Why Pakistan might not head for a coup in the near future?

In spite of all the indications of severe cracks in the civil-military relations, Pakistan may not have a coup simply because the army does not want it in the near future

Grave scenarios are being visualised in the present tumultuous conditions in Pakistan. The catalysing event was the suicide bomb attack on March 26 at a crowded park in Lahore. Reportedly, Jamaat-e-Ahrar, a splinter group of Taliban claimed responsibility for the blast. The blast left 69 people dead and 300 people injured. The Pakistani military and security agencies quickly swung into action by taking over the counter-terror operations even before PM Nawaz Sharif could finish an emergency meeting with his ministers. He had to even cancel a visit to Washington.

The tensions between the army chief General Raheel Sharif and the PM have been see-sawing since Nawaz Sharif got elected in 2013. There were allegations of rigging by Nawaz Sharif’s party, Pakistan Muslim League, PML (N). Coupled with charges of corruption against his brother Shahbaz Sharif, who is the chief minister of Punjab, public sentiments culminated in an Azadi (freedom) march, a series of marches from August to December 2014.  A Muslim cleric, Tahirul Qadri also gave active support to Imran Khan, whose party Pakistan Tehreek-e-Insaaf (PTI) organised these protests. Though Imran Khan asked the Pakistan army to stay neutral, the protests could not have taken place without the tacit support of the military-jihadi complex (MJC), which has a finger in every pie. Tahirul Qadri can be considered to be one of the cogs in MJC. Though, Raheel Sharif supported Nawaz Sharif publicly, there were certain undercurrents in their relationship.

The Pakistan Army launched operation Zarb-e-Azb after in June 2014 after an attack on Karachi airport by the jihadist group Tehreek-e-Taliban Pakistan (TTP). This operation was aimed at all jihadist elements in Federally Administered Tribal Areas (FATA), whether foreign or native. A retaliation to this was the attack on army public school in Peshawar by TTP on December 16, 2014. The importance of this attack on the institutions is gauged from the fact that the army took on itself the task of running the courts dealing with terror operations. In a way, this showed a lack of confidence in the judicial process in Pakistan.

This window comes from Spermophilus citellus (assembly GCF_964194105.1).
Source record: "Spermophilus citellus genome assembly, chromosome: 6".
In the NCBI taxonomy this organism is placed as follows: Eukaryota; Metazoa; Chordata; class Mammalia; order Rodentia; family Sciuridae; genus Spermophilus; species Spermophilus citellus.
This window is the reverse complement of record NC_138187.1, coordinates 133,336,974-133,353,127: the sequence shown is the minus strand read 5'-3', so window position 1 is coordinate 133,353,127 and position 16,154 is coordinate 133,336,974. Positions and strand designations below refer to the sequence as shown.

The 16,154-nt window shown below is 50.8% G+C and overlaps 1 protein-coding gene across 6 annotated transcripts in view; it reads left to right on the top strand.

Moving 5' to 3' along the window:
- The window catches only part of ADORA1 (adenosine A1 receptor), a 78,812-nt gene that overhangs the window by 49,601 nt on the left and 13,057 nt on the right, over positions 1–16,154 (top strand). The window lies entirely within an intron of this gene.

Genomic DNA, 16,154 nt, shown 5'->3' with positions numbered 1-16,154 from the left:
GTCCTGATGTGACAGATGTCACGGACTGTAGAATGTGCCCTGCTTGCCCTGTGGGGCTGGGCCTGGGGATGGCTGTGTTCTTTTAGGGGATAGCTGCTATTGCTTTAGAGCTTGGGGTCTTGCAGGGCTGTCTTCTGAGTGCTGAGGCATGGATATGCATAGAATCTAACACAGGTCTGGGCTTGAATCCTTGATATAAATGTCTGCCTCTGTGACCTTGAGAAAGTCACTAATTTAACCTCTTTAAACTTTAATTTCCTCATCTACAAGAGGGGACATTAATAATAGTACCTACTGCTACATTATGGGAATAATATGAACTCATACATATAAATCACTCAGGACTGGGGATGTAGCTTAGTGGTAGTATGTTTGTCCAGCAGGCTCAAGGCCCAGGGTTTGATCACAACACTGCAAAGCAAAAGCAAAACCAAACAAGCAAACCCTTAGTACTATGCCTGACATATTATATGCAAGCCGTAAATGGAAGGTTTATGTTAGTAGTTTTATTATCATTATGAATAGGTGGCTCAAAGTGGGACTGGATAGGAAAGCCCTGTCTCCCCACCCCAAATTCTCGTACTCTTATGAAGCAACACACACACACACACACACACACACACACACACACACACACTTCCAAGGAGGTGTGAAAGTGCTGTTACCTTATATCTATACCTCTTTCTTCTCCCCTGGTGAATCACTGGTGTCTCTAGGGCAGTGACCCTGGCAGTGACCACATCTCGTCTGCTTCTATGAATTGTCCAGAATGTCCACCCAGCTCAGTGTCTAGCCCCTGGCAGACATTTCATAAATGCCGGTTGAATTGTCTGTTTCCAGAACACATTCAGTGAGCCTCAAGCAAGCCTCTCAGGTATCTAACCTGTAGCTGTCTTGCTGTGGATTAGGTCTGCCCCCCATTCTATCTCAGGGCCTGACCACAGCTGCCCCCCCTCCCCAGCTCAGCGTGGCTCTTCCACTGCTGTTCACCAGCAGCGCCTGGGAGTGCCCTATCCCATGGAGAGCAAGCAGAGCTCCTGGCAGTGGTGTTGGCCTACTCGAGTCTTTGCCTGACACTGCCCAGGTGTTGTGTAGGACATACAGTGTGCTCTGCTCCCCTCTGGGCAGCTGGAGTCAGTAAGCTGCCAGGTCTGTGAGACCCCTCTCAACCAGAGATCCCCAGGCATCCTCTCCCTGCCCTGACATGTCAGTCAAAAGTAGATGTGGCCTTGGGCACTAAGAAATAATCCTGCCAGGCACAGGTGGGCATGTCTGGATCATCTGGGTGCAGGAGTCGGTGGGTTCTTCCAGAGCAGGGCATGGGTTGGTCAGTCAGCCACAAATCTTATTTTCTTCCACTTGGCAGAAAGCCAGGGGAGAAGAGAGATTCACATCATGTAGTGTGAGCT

Zarb-e-Azb has been claimed as a great success with over 2500 militants killed in 2014 and had support of political parties and people. As a result, Raheel Sharif is hugely popular army chief. With success of counter terror operations along with control over the judicial process against militants, he is in a very comfortable position. Nawaz Sharif is having the tough task of taking the brickbats for whatever wrong is happening. Based on the current events and lessons from past history, three possible scenarios can be forecast for the next six months or so.

First, sensing the rising discontent against Nawaz Sharif and massive corruption in public life, the army stages a coup. Sharif is jailed/exiled to Saudi Arabia and martial law is established. Raheel Sharif appoints himself as President. Second, the army stages a soft coup by installing Imran Khan as a caretaker PM and continues to hold the levers of power. Third, the army does nothing to upset the present political set up and plays wait-and-watch game. Of all the three, the third scenario seems most plausible due to a couple of reasons.

The first reason is that Raheel Sharif would want to ‘hang his boots’ on a high. He wouldn’t do anything to dilute the goodwill that the army has gained over the last two years. He hinted the same in a recent interview where he categorically stated that he won’t seek another extension on his tenure. Second, the army is in the best position by consolidating its hold over the security and foreign policies of the country. An indication of this was the appointment of General Nasir Khan Janjua as the National Security Advisor (NSA) in October 2015. Therefore, with its stranglehold over crucial levers of security, foreign policy and judicial process for jihadists, the military is firmly ensconced. Raheel Sharif will retire with his reputation intact and pursue golf. Pakistan will meander through remaining 2016. Nawaz Sharif is probably aware of this and he will do everything to reinforce his power before the new army chief is anointed in November this year.

 

Guru Aiyar is a Research Scholar with Takshashila Institution and tweets @guruaiyar.

Featured Image: Lahore Fort Badshahi mosque by Wasif Malik, licensed by creativecommons.org

 

 

, , , , , , , , , , , ,

No comments yet.

Leave a Reply